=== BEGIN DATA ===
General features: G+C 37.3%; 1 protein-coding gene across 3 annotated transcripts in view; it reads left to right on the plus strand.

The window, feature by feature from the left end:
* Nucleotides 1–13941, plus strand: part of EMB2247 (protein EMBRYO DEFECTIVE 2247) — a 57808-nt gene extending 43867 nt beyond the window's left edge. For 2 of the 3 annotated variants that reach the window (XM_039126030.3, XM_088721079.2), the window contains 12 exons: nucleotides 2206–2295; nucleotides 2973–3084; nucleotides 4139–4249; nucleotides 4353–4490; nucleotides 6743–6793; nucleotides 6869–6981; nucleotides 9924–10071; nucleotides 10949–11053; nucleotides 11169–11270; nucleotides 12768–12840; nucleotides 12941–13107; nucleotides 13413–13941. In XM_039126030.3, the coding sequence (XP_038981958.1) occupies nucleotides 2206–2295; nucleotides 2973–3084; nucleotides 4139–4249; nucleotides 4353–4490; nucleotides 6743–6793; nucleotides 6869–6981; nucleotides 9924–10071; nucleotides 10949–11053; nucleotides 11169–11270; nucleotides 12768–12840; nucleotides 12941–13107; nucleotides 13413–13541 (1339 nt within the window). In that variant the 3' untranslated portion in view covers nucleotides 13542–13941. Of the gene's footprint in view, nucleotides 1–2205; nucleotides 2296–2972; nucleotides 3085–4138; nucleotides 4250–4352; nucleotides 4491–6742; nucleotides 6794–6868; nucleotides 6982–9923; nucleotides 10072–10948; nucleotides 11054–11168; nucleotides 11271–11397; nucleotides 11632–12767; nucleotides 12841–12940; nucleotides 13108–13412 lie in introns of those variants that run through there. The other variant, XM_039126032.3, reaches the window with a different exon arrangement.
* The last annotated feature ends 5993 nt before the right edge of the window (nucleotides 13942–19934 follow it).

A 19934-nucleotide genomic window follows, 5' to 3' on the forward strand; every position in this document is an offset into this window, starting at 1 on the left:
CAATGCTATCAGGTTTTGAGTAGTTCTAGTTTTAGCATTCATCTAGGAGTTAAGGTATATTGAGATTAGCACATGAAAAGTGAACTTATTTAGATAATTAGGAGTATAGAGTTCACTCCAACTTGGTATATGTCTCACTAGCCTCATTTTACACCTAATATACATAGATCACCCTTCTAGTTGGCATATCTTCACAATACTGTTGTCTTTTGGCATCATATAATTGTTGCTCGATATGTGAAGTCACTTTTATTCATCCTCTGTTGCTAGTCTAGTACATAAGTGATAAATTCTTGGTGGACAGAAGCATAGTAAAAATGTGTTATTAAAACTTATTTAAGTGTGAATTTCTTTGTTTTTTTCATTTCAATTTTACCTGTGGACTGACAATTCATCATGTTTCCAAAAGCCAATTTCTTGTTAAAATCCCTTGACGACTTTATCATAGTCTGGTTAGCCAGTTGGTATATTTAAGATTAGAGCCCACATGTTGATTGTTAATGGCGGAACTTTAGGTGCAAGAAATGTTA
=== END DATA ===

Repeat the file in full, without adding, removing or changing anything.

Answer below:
General features: G+C 37.3%; 1 protein-coding gene across 3 annotated transcripts in view; it reads left to right on the plus strand.

The window, feature by feature from the left end:
* Nucleotides 1–13941, plus strand: part of EMB2247 (protein EMBRYO DEFECTIVE 2247) — a 57808-nt gene extending 43867 nt beyond the window's left edge. For 2 of the 3 annotated variants that reach the window (XM_039126030.3, XM_088721079.2), the window contains 12 exons: nucleotides 2206–2295; nucleotides 2973–3084; nucleotides 4139–4249; nucleotides 4353–4490; nucleotides 6743–6793; nucleotides 6869–6981; nucleotides 9924–10071; nucleotides 10949–11053; nucleotides 11169–11270; nucleotides 12768–12840; nucleotides 12941–13107; nucleotides 13413–13941. In XM_039126030.3, the coding sequence (XP_038981958.1) occupies nucleotides 2206–2295; nucleotides 2973–3084; nucleotides 4139–4249; nucleotides 4353–4490; nucleotides 6743–6793; nucleotides 6869–6981; nucleotides 9924–10071; nucleotides 10949–11053; nucleotides 11169–11270; nucleotides 12768–12840; nucleotides 12941–13107; nucleotides 13413–13541 (1339 nt within the window). In that variant the 3' untranslated portion in view covers nucleotides 13542–13941. Of the gene's footprint in view, nucleotides 1–2205; nucleotides 2296–2972; nucleotides 3085–4138; nucleotides 4250–4352; nucleotides 4491–6742; nucleotides 6794–6868; nucleotides 6982–9923; nucleotides 10072–10948; nucleotides 11054–11168; nucleotides 11271–11397; nucleotides 11632–12767; nucleotides 12841–12940; nucleotides 13108–13412 lie in introns of those variants that run through there. The other variant, XM_039126032.3, reaches the window with a different exon arrangement.
* The last annotated feature ends 5993 nt before the right edge of the window (nucleotides 13942–19934 follow it).

A 19934-nucleotide genomic window follows, 5' to 3' on the forward strand; every position in this document is an offset into this window, starting at 1 on the left:
CAATGCTATCAGGTTTTGAGTAGTTCTAGTTTTAGCATTCATCTAGGAGTTAAGGTATATTGAGATTAGCACATGAAAAGTGAACTTATTTAGATAATTAGGAGTATAGAGTTCACTCCAACTTGGTATATGTCTCACTAGCCTCATTTTACACCTAATATACATAGATCACCCTTCTAGTTGGCATATCTTCACAATACTGTTGTCTTTTGGCATCATATAATTGTTGCTCGATATGTGAAGTCACTTTTATTCATCCTCTGTTGCTAGTCTAGTACATAAGTGATAAATTCTTGGTGGACAGAAGCATAGTAAAAATGTGTTATTAAAACTTATTTAAGTGTGAATTTCTTTGTTTTTTTCATTTCAATTTTACCTGTGGACTGACAATTCATCATGTTTCCAAAAGCCAATTTCTTGTTAAAATCCCTTGACGACTTTATCATAGTCTGGTTAGCCAGTTGGTATATTTAAGATTAGAGCCCACATGTTGATTGTTAATGGCGGAACTTTAGGTGCAAGAAATGTTA